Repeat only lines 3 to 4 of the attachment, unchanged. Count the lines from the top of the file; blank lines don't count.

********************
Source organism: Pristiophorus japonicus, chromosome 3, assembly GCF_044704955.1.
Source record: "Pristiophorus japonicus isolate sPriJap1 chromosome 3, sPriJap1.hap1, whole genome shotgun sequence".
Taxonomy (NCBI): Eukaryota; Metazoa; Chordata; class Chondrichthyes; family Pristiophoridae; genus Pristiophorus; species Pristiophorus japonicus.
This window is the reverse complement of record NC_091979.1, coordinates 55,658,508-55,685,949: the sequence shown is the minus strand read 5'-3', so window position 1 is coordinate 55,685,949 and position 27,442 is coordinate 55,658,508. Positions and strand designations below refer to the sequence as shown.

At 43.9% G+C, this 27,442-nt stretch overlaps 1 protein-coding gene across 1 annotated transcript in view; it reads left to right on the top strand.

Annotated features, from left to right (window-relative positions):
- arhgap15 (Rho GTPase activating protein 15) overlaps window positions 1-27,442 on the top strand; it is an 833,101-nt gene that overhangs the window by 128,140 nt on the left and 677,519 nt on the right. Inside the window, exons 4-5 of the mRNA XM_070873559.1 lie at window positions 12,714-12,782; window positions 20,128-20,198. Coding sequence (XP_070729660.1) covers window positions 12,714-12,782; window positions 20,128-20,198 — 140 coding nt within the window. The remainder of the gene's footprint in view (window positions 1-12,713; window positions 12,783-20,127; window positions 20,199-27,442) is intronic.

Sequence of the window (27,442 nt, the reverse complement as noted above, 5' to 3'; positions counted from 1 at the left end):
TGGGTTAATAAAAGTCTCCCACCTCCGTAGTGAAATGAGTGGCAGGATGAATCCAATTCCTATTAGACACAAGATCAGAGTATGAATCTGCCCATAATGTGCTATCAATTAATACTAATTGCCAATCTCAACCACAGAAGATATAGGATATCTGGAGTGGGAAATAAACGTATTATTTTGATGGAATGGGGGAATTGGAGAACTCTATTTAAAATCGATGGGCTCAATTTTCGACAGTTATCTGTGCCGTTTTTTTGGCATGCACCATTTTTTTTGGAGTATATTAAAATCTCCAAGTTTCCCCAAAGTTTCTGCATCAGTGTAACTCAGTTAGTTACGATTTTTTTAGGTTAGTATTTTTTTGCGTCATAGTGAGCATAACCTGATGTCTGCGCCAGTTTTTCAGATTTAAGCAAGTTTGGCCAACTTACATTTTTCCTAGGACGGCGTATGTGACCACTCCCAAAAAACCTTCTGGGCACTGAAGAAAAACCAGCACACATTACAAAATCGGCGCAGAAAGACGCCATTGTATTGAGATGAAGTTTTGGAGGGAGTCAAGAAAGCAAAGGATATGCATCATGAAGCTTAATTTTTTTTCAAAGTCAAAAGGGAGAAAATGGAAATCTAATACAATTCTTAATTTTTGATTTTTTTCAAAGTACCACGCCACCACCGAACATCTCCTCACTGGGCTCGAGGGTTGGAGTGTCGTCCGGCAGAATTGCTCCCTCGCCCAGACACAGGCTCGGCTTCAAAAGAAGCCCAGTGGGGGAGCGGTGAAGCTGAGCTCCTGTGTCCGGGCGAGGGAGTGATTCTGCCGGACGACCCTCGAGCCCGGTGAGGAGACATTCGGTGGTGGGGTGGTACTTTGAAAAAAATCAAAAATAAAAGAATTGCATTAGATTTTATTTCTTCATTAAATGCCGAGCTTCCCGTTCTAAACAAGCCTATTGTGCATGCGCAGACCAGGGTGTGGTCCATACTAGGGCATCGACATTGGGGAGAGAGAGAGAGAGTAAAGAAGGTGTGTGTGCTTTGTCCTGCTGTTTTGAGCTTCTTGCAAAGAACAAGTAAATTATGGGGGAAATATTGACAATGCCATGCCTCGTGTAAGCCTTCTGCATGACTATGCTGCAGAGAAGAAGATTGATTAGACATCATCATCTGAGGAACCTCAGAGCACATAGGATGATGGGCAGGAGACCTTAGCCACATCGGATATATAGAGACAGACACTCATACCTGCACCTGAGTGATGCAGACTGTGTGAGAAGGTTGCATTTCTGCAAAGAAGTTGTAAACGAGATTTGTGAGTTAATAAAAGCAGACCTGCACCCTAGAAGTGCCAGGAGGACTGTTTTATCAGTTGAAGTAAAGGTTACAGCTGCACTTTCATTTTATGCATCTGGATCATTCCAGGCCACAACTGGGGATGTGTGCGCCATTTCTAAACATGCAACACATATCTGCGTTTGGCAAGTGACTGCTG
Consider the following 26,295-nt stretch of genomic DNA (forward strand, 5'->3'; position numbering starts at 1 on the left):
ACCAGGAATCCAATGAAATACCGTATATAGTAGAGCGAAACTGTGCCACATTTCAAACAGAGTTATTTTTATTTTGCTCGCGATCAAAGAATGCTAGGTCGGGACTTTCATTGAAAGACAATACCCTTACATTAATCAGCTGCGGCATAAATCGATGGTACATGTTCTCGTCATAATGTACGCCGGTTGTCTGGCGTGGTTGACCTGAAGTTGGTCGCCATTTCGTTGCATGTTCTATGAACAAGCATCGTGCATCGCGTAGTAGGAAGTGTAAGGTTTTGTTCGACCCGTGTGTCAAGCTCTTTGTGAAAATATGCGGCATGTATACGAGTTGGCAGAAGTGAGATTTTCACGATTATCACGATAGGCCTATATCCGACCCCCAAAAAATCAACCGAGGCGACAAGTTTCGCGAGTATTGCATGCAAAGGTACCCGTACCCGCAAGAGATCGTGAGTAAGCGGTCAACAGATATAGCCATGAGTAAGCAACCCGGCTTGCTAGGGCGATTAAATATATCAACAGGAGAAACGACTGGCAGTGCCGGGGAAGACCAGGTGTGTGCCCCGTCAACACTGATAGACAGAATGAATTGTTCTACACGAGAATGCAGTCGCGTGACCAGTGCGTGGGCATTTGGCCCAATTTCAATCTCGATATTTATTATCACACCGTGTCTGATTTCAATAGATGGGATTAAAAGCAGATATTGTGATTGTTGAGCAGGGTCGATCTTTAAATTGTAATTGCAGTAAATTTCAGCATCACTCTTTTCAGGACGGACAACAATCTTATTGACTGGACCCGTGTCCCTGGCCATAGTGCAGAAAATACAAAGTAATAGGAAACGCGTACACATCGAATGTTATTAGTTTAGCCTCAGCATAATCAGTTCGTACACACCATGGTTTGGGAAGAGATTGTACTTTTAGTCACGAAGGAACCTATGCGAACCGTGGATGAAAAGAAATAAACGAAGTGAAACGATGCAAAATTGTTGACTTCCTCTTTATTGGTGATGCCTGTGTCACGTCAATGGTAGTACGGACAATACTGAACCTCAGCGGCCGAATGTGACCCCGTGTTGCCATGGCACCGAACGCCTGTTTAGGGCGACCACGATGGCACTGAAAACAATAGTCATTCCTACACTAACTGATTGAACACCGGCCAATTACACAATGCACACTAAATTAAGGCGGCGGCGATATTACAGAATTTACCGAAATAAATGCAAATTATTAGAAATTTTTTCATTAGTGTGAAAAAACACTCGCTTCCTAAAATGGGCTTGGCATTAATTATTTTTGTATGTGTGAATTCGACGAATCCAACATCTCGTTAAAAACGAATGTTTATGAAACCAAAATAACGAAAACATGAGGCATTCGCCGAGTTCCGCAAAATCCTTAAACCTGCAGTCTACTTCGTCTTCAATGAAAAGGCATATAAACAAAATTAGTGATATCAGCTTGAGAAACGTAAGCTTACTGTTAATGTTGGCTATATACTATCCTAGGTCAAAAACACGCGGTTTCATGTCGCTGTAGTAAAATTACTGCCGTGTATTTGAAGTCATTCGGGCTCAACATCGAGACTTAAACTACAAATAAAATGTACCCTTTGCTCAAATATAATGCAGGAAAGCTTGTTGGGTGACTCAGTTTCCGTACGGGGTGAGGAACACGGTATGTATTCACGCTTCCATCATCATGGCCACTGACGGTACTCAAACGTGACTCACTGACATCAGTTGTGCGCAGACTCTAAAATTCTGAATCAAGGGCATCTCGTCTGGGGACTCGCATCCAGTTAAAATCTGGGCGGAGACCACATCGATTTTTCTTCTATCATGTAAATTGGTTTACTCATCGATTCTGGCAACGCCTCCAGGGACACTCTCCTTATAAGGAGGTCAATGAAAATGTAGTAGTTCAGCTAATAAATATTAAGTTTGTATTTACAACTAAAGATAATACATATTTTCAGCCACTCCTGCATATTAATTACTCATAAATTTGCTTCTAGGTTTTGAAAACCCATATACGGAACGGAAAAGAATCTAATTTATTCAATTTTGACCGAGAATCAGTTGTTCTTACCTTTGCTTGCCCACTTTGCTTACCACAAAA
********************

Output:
Taxonomy (NCBI): Eukaryota; Metazoa; Chordata; class Chondrichthyes; family Pristiophoridae; genus Pristiophorus; species Pristiophorus japonicus.
This window is the reverse complement of record NC_091979.1, coordinates 55,658,508-55,685,949: the sequence shown is the minus strand read 5'-3', so window position 1 is coordinate 55,685,949 and position 27,442 is coordinate 55,658,508. Positions and strand designations below refer to the sequence as shown.